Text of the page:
Aims The virtual glaucoma clinic (VGC) is a well-established diagnostic pathway for delivery of glaucoma care. Current UK national guidance recommends VGCs for patients with ocular hypertension, glaucoma suspects or early glaucoma. This study evaluates whether expanded eligibility criteria, including other glaucoma phenotypes and disease stages, can deliver safe and effective care with a positive patient experience.
Methods Records of over 8000 patients were reviewed in order to determine suitability for VGC attendance using expanded eligibility criteria. Patients with three prior consecutive visits within the glaucoma service were included. Follow-up interval, clinic type, visual acuity (VA), intraocular pressure (IOP) and visual field performance were recorded. Patient satisfaction was recorded for a sample of 118 patients.
Results 2017 patients over 31 months were included. Two-thirds of eyes had ocular comorbidities, a fifth of eyes had undergone prior cataract surgery and 10% of eyes had undergone a prior laser treatment for glaucoma. After three visits, 32% of patients remained in the VGC, 42% were seen in face-to-face clinics and 25% were discharged. There were no clinically significant changes in VA, IOP and visual field performance during follow-up. 72% of patients expressed a preference to continue their care within VGCs.
Conclusions This study demonstrates that VGCs with expanded patient eligibility criteria can deliver high-quality glaucoma care that is safe, effective and with high levels of patient satisfaction. This approach provides a long-term solution to adapt delivery of glaucoma care to our expanding and ageing population.
Data availability statement
All data relevant to the study are included in the article or uploaded as supplementary information. All participant data used were deidentified.
Statistics from Altmetric.com
Twitter @gusgazzard, @dawnasim
Contributors EN, SF and KK carried out the data collection and analysis; EN, HJ and GG contributed to the first draft; and all authors approved the final version of the manuscript and agreed to be accountable for all aspects of the work in ensuring that questions related to the accuracy or integrity of any part of the work are appropriately investigated and resolved.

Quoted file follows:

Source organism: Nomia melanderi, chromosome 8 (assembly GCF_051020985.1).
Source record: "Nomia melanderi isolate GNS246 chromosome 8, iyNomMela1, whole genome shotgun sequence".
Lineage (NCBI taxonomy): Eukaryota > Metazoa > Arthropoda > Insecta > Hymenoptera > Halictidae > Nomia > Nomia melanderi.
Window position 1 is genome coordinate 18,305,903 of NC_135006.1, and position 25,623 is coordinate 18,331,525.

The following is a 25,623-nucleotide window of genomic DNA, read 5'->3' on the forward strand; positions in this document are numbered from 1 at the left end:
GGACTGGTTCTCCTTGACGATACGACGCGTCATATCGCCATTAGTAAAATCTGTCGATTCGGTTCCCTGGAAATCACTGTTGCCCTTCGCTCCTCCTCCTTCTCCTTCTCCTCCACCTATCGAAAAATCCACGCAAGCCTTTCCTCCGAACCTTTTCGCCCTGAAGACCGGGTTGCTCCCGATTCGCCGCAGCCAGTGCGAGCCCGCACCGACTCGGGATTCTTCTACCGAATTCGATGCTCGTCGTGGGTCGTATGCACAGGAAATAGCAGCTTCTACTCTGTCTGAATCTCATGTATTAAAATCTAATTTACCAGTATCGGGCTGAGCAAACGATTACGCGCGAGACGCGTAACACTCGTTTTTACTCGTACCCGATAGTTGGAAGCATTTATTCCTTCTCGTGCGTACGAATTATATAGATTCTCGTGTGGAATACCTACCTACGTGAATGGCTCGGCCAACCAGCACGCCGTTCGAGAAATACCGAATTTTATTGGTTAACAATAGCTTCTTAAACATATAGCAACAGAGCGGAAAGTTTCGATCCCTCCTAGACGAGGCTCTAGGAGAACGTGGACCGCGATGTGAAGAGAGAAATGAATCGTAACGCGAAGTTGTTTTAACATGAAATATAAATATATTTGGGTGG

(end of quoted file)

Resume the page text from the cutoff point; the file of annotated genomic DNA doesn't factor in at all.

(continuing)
Funding The authors have not declared a specific grant for this research from any funding agency in the public, commercial or not-for-profit sectors.
Competing interests None declared.
Provenance and peer review Not commissioned; externally peer reviewed.
Supplemental material This content has been supplied by the author(s). It has not been vetted by BMJ Publishing Group Limited (BMJ) and may not have been peer-reviewed. Any opinions or recommendations discussed are solely those of the author(s) and are not endorsed by BMJ. BMJ disclaims all liability and responsibility arising from any reliance placed on the content. Where the content includes any translated material, BMJ does not warrant the accuracy and reliability of the translations (including but not limited to local regulations, clinical guidelines, terminology, drug names and drug dosages), and is not responsible for any error and/or omissions arising from translation and adaptation or otherwise.
If you wish to reuse any or all of this article please use the link below which will take you to the Copyright Clearance Center’s RightsLink service. You will be able to get a quick price and instant permission to reuse the content in many different ways.